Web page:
This post is by Lucy Parkin, director of ESG at Kleanbus.
Last week’s Clean Air Day was the UK’s largest campaign to bring together communities, businesses, schools and the health sector around the impact of air pollution on all of our lives. This year’s theme recognised the impact of air pollution on every single organ in our bodies. The weight of medical evidence makes a compelling case for urgently tackling air pollution to protect health.
Transport is a major source of air pollution and, as part of the solution, we are witnessing an unprecedented shift to zero emission electric transport. The government has committed to ending the sale of new non-zero emission cars by 2030. The electric car market is growing rapidly and some months have seen new registrations of electric cars overtake those of diesel and petrol. With the average age of a car on the road in UK now under nine years, it is entirely plausible that, by 2050, every car on the road will be zero emission.
It’s imperative that public transport also keeps pace with this rapid electrification. Without it there is a risk of increasing congestion, as well as social and health inequalities. Buses are a vital transport resource which keep places moving, servicing the most disadvantaged, school children and the elderly, many of whom are also the most vulnerable to the impacts of air pollution. Switching to electric helps to eliminate diesel bus emissions from the streets and can reduce CO2 emissions by up to 80 per cent across the whole lifecycle of a vehicle.
Diesel buses could be around for a very long time
As part of the government’s plan to decarbonise transport, it recently consulted on ending the sale of non-zero emission buses between 2025 and 2032. But the diesel buses on our roads today were built to last and are expected to operate for at least 15 to 20 years. So, in 2050, it is entirely possible that there will still be diesel buses driving around our towns and cities.
The government has committed to funding 4,000 zero emission buses, around ten per cent of the UK’s fleet, but so far it has only allocated funds for 2,000 in England and a further 600 in the rest of the UK. As new electric buses cost around 50 per cent more than their diesel counterparts, compounded by long lead times and slow fleet turnover rates, the road to a fully zero emission bus fleet could be long and costly. The challenge is not restricted to the UK; over 97 per cent of the world’s three million buses are diesel.
Given the urgent needs to reduce CO2 in the atmosphere and improve air quality for health, the government, local authorities and operators must find a way to honour their environmental commitments and speed up the way to a fully electric fleet.
Refitting existing buses is cheaper and faster
Which brings us to repowering. In short, at Kleanbus we take the polluting diesel engine out and replace it with a state of the art zero emission electric powertrain, in a fraction of the time and at a fifth of the cost of buying a new electric bus.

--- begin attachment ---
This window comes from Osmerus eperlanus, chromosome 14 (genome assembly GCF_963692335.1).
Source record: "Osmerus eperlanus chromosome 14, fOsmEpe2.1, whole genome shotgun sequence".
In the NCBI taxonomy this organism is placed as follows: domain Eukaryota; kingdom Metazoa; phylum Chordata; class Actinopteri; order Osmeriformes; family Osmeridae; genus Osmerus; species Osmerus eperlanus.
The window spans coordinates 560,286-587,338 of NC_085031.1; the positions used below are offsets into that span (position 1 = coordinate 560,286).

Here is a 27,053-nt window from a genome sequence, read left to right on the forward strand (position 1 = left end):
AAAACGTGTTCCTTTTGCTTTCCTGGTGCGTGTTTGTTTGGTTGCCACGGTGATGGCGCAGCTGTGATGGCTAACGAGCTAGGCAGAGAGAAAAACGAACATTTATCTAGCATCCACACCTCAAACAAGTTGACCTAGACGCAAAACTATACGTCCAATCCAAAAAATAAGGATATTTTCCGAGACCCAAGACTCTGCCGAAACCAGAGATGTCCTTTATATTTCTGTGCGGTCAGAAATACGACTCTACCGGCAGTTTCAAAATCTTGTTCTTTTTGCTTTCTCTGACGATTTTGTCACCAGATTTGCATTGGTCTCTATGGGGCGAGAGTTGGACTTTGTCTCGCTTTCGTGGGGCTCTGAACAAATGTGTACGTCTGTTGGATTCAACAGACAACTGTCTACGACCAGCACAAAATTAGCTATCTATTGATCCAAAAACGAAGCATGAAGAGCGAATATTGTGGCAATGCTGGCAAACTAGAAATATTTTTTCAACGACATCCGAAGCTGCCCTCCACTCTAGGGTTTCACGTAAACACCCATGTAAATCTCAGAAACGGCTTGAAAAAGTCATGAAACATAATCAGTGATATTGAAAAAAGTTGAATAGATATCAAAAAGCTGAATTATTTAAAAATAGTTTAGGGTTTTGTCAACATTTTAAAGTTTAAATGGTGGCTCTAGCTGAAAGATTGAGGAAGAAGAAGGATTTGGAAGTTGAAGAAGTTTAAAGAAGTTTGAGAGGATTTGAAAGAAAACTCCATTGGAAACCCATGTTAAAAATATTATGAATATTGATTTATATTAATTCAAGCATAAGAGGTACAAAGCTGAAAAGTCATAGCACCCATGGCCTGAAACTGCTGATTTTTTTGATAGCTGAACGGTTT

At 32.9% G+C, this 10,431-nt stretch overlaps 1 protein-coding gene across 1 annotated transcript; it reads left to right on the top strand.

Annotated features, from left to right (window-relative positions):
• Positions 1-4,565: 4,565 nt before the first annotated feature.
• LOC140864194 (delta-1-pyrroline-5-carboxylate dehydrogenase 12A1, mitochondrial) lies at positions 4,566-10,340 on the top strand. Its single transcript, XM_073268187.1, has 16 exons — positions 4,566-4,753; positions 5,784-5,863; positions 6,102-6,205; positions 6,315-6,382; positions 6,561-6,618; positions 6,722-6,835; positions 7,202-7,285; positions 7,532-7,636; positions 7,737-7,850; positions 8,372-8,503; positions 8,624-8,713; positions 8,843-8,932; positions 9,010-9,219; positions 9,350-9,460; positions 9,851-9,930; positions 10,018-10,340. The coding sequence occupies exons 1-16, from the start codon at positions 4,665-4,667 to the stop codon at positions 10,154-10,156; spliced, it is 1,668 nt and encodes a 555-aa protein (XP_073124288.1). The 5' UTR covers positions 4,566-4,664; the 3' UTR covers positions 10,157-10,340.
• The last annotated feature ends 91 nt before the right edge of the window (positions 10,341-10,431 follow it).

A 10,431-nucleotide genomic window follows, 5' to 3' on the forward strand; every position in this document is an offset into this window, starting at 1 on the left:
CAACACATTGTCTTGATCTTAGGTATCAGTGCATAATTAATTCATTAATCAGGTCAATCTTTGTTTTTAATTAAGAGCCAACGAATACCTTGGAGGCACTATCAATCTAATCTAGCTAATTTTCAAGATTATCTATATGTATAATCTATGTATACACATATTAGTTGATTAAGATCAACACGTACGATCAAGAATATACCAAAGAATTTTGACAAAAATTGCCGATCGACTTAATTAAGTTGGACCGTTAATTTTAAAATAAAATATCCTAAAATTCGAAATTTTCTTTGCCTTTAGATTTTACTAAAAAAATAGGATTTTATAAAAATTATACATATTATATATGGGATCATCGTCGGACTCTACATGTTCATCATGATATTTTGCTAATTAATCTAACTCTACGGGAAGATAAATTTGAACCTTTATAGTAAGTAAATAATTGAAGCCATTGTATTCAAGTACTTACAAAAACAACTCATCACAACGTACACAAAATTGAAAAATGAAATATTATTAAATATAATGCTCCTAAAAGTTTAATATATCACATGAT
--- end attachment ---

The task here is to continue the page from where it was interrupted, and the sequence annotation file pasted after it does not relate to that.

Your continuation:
For the government and local authorities, this allows them to reach their targets sooner, saving significant amounts of both money and emissions. For operators, the benefits are numerous. Repowering reduces operating costs immediately, extends the life and value of the existing fleet and addresses the problem of old diesel buses being deployed to the more socially deprived areas. To add to the long list of benefits, repowering an existing bus can prevent the considerable environmental impact of manufacturing new electric buses, which can be as much as 40-80 per cent of their total lifecycle carbon footprint.
The engineering challenge isn’t simple, with the large variety of bus makes and models, and operational requirements. But the benefits are so great that we are determined to offer this solution to bus owners and operators far and wide.
Electrification of bus depots is also complex, but this challenge is rapidly being overcome by energy and charging infrastructure companies. Repowering legacy diesel vehicles could be a cost effective solution, enabling operators to capitalise on the long term operational savings of depot electrification.
Funding models need updating
But to do it well, the funding structure needs updating. The government recently announced that the Bus Service Operator Grant, (BSOG), which previously favoured the operation of diesel buses, will now put zero emission buses on an even footing. Fortunately, this includes repowered buses. An accreditation scheme is being worked up to ensure that those that qualify have to meet the highest levels of performance.
The bus industry, and its customers, need proof of performance, and the increasing number of repowered bus trials, funded via the government’s Air Quality Grant by forward thinking local authorities, will help provide this assurance. Further funding from the government for repowering would also help to speed up the process.
While it isn’t the whole answer, repowering can sit alongside new zero emission buses to provide cleaner air, quieter places and lower carbon emissions much sooner.